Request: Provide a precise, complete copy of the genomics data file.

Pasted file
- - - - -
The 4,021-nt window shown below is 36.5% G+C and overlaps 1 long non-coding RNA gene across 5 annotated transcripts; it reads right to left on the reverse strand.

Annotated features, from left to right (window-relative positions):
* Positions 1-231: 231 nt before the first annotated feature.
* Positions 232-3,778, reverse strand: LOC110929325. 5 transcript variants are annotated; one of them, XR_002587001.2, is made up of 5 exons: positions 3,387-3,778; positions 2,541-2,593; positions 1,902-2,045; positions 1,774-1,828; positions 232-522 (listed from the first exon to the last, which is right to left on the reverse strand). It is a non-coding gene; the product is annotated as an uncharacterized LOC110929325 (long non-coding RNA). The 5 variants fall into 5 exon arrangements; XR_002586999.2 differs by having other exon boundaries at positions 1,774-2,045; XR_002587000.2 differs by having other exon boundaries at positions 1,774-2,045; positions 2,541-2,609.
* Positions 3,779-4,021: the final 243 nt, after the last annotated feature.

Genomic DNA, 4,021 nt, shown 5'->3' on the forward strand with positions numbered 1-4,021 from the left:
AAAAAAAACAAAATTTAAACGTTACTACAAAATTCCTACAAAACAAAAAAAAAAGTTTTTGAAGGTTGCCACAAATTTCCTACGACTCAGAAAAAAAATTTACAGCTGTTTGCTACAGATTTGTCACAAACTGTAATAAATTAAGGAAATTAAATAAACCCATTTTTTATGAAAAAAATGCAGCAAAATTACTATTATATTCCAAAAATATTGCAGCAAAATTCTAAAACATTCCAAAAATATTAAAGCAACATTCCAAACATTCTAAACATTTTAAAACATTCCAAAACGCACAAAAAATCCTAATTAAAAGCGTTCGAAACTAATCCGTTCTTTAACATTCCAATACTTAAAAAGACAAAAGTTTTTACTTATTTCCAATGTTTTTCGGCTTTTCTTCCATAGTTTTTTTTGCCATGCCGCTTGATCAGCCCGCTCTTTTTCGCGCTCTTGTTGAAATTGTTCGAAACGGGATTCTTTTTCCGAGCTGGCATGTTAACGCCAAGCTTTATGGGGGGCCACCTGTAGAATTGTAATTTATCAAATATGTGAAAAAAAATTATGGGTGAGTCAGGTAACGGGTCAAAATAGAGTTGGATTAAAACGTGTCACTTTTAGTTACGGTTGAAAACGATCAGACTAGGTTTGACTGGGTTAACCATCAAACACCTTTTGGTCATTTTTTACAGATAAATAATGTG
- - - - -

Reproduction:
The 4,021-nt window shown below is 36.5% G+C and overlaps 1 long non-coding RNA gene across 5 annotated transcripts; it reads right to left on the reverse strand.

Annotated features, from left to right (window-relative positions):
* Positions 1-231: 231 nt before the first annotated feature.
* Positions 232-3,778, reverse strand: LOC110929325. 5 transcript variants are annotated; one of them, XR_002587001.2, is made up of 5 exons: positions 3,387-3,778; positions 2,541-2,593; positions 1,902-2,045; positions 1,774-1,828; positions 232-522 (listed from the first exon to the last, which is right to left on the reverse strand). It is a non-coding gene; the product is annotated as an uncharacterized LOC110929325 (long non-coding RNA). The 5 variants fall into 5 exon arrangements; XR_002586999.2 differs by having other exon boundaries at positions 1,774-2,045; XR_002587000.2 differs by having other exon boundaries at positions 1,774-2,045; positions 2,541-2,609.
* Positions 3,779-4,021: the final 243 nt, after the last annotated feature.

Genomic DNA, 4,021 nt, shown 5'->3' on the forward strand with positions numbered 1-4,021 from the left:
AAAAAAAACAAAATTTAAACGTTACTACAAAATTCCTACAAAACAAAAAAAAAAGTTTTTGAAGGTTGCCACAAATTTCCTACGACTCAGAAAAAAAATTTACAGCTGTTTGCTACAGATTTGTCACAAACTGTAATAAATTAAGGAAATTAAATAAACCCATTTTTTATGAAAAAAATGCAGCAAAATTACTATTATATTCCAAAAATATTGCAGCAAAATTCTAAAACATTCCAAAAATATTAAAGCAACATTCCAAACATTCTAAACATTTTAAAACATTCCAAAACGCACAAAAAATCCTAATTAAAAGCGTTCGAAACTAATCCGTTCTTTAACATTCCAATACTTAAAAAGACAAAAGTTTTTACTTATTTCCAATGTTTTTCGGCTTTTCTTCCATAGTTTTTTTTGCCATGCCGCTTGATCAGCCCGCTCTTTTTCGCGCTCTTGTTGAAATTGTTCGAAACGGGATTCTTTTTCCGAGCTGGCATGTTAACGCCAAGCTTTATGGGGGGCCACCTGTAGAATTGTAATTTATCAAATATGTGAAAAAAAATTATGGGTGAGTCAGGTAACGGGTCAAAATAGAGTTGGATTAAAACGTGTCACTTTTAGTTACGGTTGAAAACGATCAGACTAGGTTTGACTGGGTTAACCATCAAACACCTTTTGGTCATTTTTTACAGATAAATAATGTG